In the event of a new trial, Mr. Sebastianelli alternatively contends that the trial court erred and abused its discretion in limiting the new trial to damages only. He argues that "the issues of liability and damages are so intertwined that any new trial as to damages alone is an abuse of discretion." Mr. Sebastianelli's Brief at 36 (unnecessary capitalization and emphasis omitted). Mr. Sebastianelli points out that "[l]iability was vigorously contested at trial, and was a difficult issue for the jury, as is reflected by the jury's verdict, attributing 51% of the negligence to [Mr.] Sebastianelli, and 49% of the negligence to [Mr. Myers]." Id. at 37. He insists that, "[w]here a substantial conflict exists on the question of liability such that a low verdict might indicate a compromise, it is not only an appropriate compromise verdict, but it is also an abuse of discretion to grant a new [trial] solely as to damages." Id.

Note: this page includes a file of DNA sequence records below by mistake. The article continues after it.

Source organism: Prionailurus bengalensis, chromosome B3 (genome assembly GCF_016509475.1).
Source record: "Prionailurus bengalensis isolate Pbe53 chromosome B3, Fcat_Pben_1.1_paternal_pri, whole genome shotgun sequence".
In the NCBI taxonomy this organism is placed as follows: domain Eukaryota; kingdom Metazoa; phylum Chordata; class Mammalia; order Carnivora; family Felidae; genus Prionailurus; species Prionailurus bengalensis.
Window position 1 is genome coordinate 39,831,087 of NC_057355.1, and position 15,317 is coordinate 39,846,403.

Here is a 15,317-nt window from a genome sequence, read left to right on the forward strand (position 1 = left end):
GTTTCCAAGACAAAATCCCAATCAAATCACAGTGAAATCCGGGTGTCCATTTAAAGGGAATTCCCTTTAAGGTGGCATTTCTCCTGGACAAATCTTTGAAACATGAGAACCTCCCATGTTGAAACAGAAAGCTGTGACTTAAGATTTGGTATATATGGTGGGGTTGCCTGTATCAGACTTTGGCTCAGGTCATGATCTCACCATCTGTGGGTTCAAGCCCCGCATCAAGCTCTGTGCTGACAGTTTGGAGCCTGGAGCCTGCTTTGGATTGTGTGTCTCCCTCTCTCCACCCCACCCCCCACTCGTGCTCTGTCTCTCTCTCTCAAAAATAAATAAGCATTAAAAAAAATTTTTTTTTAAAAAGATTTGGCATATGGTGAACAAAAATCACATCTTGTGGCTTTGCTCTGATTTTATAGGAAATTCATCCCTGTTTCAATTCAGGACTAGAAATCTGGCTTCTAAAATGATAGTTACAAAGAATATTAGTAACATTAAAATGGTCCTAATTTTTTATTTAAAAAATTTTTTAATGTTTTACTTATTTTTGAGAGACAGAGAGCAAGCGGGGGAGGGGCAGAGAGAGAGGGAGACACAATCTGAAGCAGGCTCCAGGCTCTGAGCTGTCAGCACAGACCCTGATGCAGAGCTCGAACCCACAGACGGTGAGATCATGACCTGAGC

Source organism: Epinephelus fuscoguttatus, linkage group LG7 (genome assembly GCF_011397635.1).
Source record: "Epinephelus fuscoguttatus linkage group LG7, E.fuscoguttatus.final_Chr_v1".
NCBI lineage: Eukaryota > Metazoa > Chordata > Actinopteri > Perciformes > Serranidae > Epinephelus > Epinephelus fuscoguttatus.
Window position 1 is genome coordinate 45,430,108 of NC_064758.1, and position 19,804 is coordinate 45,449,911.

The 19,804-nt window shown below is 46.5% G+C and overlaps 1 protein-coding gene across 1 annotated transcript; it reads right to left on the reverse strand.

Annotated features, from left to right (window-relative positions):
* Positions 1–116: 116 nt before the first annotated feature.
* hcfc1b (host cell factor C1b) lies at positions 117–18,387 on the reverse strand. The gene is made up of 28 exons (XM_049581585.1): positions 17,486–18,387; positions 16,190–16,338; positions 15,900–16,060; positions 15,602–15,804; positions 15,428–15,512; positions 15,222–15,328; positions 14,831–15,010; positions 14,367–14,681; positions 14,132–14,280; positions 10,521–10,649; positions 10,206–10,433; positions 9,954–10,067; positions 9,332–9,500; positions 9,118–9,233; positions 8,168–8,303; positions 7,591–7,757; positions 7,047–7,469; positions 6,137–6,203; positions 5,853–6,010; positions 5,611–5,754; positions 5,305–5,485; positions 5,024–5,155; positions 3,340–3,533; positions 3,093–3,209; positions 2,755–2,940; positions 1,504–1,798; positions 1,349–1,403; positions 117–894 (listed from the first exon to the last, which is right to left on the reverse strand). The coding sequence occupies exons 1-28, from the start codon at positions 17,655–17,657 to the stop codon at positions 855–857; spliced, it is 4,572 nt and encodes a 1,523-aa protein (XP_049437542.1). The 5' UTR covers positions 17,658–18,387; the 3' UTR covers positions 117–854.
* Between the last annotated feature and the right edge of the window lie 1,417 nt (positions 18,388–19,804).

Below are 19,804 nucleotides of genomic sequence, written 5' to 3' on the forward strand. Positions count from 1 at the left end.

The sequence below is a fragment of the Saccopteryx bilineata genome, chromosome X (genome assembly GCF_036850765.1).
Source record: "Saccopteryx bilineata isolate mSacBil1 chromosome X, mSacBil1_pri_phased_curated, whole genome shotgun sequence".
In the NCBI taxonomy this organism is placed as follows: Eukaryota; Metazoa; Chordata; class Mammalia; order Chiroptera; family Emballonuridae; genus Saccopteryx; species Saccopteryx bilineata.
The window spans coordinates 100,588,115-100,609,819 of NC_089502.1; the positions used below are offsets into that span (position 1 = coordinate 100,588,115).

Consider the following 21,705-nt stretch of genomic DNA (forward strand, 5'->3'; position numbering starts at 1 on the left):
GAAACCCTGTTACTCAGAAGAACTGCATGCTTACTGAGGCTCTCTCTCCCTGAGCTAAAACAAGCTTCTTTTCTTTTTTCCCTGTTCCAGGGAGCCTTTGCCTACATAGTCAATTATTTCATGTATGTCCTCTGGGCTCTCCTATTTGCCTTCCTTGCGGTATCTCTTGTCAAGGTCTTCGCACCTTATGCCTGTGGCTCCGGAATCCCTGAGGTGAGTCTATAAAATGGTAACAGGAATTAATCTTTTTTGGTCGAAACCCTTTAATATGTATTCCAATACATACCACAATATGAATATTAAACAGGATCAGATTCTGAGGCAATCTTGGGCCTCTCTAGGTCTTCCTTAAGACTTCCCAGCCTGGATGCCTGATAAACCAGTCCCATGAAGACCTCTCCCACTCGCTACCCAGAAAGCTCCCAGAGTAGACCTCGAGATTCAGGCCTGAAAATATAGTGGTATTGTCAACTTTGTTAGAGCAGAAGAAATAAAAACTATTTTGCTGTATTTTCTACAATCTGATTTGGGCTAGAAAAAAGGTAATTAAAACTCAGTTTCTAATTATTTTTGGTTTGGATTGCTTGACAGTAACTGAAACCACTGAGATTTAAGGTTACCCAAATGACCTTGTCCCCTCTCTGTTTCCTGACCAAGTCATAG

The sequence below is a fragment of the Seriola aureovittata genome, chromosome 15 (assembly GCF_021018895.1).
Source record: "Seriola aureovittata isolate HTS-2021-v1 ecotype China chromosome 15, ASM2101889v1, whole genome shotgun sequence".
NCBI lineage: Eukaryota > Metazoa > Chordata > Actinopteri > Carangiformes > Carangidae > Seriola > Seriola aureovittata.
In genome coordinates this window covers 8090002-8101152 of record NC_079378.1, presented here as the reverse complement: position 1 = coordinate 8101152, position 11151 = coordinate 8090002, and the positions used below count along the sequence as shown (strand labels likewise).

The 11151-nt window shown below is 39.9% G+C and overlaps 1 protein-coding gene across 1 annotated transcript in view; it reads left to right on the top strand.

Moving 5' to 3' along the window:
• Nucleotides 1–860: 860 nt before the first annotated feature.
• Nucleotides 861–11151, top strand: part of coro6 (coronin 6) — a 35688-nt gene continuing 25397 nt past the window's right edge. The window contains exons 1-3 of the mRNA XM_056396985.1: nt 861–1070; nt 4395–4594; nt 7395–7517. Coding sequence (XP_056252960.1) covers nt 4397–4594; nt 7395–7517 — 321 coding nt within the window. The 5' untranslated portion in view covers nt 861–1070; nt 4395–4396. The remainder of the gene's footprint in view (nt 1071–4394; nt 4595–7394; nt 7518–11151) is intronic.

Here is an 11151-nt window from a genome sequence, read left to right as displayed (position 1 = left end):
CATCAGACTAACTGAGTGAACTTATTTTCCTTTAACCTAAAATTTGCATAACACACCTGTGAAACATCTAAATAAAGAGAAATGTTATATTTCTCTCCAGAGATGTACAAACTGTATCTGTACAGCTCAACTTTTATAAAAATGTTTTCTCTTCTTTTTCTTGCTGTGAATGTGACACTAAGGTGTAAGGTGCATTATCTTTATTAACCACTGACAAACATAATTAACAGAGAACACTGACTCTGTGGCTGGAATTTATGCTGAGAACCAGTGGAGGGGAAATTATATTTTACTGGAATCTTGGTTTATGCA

At the outset, we decline to find that Mr. Sebastianelli has waived this issue by failing to file a post-trial motion. See TCO at 24 (deeming this issue waived because Mr. Sebastianelli did not file a post-trial motion seeking a new trial on liability). As Mr. Sebastianelli astutely observes, no waiver was found in Fischer , supra , where the defendants raised in their response to the plaintiff's post-trial motion requesting a new trial on damages that, if a new trial was warranted, it should be granted as to all issues, including liability. Id. at 1128. Here, Mr. Sebastianelli similarly argued in response to Mr. Myers's post-trial motion that, if the trial court were to grant Mr. Myers a new trial, it should not be limited to damages, but include liability as well. See Response to Mr. Myers's Post-Trial Motion, 12/24/18, at ¶ 25; Brief in Opposition to Mr. Myers's Post-Trial Motion, 3/6/19, at 5 ("[I]n the event the [c]ourt deems it necessary to award a new trial, the new trial should be based on a redetermination of liability and damages and not damages alone.") (unnumbered pages). Thus, we do not deem this issue waived.